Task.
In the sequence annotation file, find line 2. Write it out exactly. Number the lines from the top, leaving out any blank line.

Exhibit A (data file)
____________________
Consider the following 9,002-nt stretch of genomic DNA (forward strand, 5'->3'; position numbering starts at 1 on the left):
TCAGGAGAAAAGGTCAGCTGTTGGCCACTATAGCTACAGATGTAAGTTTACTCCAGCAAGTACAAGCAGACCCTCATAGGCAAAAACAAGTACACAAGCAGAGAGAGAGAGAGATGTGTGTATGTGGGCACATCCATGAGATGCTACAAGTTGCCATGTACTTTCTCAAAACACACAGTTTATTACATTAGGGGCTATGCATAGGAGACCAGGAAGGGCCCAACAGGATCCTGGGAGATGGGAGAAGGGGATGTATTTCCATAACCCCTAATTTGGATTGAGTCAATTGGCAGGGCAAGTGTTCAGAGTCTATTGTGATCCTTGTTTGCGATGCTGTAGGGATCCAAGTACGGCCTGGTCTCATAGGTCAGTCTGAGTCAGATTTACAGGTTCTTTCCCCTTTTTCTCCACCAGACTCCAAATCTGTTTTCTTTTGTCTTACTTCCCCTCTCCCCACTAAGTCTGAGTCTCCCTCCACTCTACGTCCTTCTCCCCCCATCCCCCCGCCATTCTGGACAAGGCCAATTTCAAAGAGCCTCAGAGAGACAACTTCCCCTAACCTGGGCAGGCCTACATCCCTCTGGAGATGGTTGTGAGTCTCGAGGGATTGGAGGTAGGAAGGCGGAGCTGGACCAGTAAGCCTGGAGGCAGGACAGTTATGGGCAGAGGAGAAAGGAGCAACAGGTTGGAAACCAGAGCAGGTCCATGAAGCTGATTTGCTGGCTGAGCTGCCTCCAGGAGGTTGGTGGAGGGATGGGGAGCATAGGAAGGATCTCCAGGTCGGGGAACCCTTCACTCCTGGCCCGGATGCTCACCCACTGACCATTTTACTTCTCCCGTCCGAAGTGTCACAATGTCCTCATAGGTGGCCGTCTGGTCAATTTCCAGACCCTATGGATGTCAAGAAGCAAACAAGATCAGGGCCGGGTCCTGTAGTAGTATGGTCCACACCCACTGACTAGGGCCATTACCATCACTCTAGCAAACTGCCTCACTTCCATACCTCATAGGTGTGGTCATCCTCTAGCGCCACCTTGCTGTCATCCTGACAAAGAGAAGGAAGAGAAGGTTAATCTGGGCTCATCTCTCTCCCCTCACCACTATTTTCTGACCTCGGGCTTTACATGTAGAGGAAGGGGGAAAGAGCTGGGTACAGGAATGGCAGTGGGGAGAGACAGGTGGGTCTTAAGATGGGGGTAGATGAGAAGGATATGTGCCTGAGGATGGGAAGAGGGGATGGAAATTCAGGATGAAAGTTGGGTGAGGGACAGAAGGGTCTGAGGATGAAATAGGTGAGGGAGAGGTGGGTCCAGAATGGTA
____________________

TCAGGAGAAAAGGTCAGCTGTTGGCCACTATAGCTACAGATGTAAGTTTACTCCAGCAAGTACAAGCAGACCCTCATAGGCAAAAACAAGTACACAAGCAGAGAGAGAGAGAGATGTGTGTATGTGGGCACATCCATGAGATGCTACAAGTTGCCATGTACTTTCTCAAAACACACAGTTTATTACATTAGGGGCTATGCATAGGAGACCAGGAAGGGCCCAACAGGATCCTGGGAGATGGGAGAAGGGGATGTATTTCCATAACCCCTAATTTGGATTGAGTCAATTGGCAGGGCAAGTGTTCAGAGTCTATTGTGATCCTTGTTTGCGATGCTGTAGGGATCCAAGTACGGCCTGGTCTCATAGGTCAGTCTGAGTCAGATTTACAGGTTCTTTCCCCTTTTTCTCCACCAGACTCCAAATCTGTTTTCTTTTGTCTTACTTCCCCTCTCCCCACTAAGTCTGAGTCTCCCTCCACTCTACGTCCTTCTCCCCCCATCCCCCCGCCATTCTGGACAAGGCCAATTTCAAAGAGCCTCAGAGAGACAACTTCCCCTAACCTGGGCAGGCCTACATCCCTCTGGAGATGGTTGTGAGTCTCGAGGGATTGGAGGTAGGAAGGCGGAGCTGGACCAGTAAGCCTGGAGGCAGGACAGTTATGGGCAGAGGAGAAAGGAGCAACAGGTTGGAAACCAGAGCAGGTCCATGAAGCTGATTTGCTGGCTGAGCTGCCTCCAGGAGGTTGGTGGAGGGATGGGGAGCATAGGAAGGATCTCCAGGTCGGGGAACCCTTCACTCCTGGCCCGGATGCTCACCCACTGACCATTTTACTTCTCCCGTCCGAAGTGTCACAATGTCCTCATAGGTGGCCGTCTGGTCAATTTCCAGACCCTATGGATGTCAAGAAGCAAACAAGATCAGGGCCGGGTCCTGTAGTAGTATGGTCCACACCCACTGACTAGGGCCATTACCATCACTCTAGCAAACTGCCTCACTTCCATACCTCATAGGTGTGGTCATCCTCTAGCGCCACCTTGCTGTCATCCTGACAAAGAGAAGGAAGAGAAGGTTAATCTGGGCTCATCTCTCTCCCCTCACCACTATTTTCTGACCTCGGGCTTTACATGTAGAGGAAGGGGGAAAGAGCTGGGTACAGGAATGGCAGTGGGGAGAGACAGGTGGGTCTTAAGATGGGGGTAGATGAGAAGGATATGTGCCTGAGGATGGGAAGAGGGGATGGAAATTCAGGATGAAAGTTGGGTGAGGGACAGAAGGGTCTGAGGATGAAATAGGTGAGGGAGAGGTGGGTCCAGAATGGTA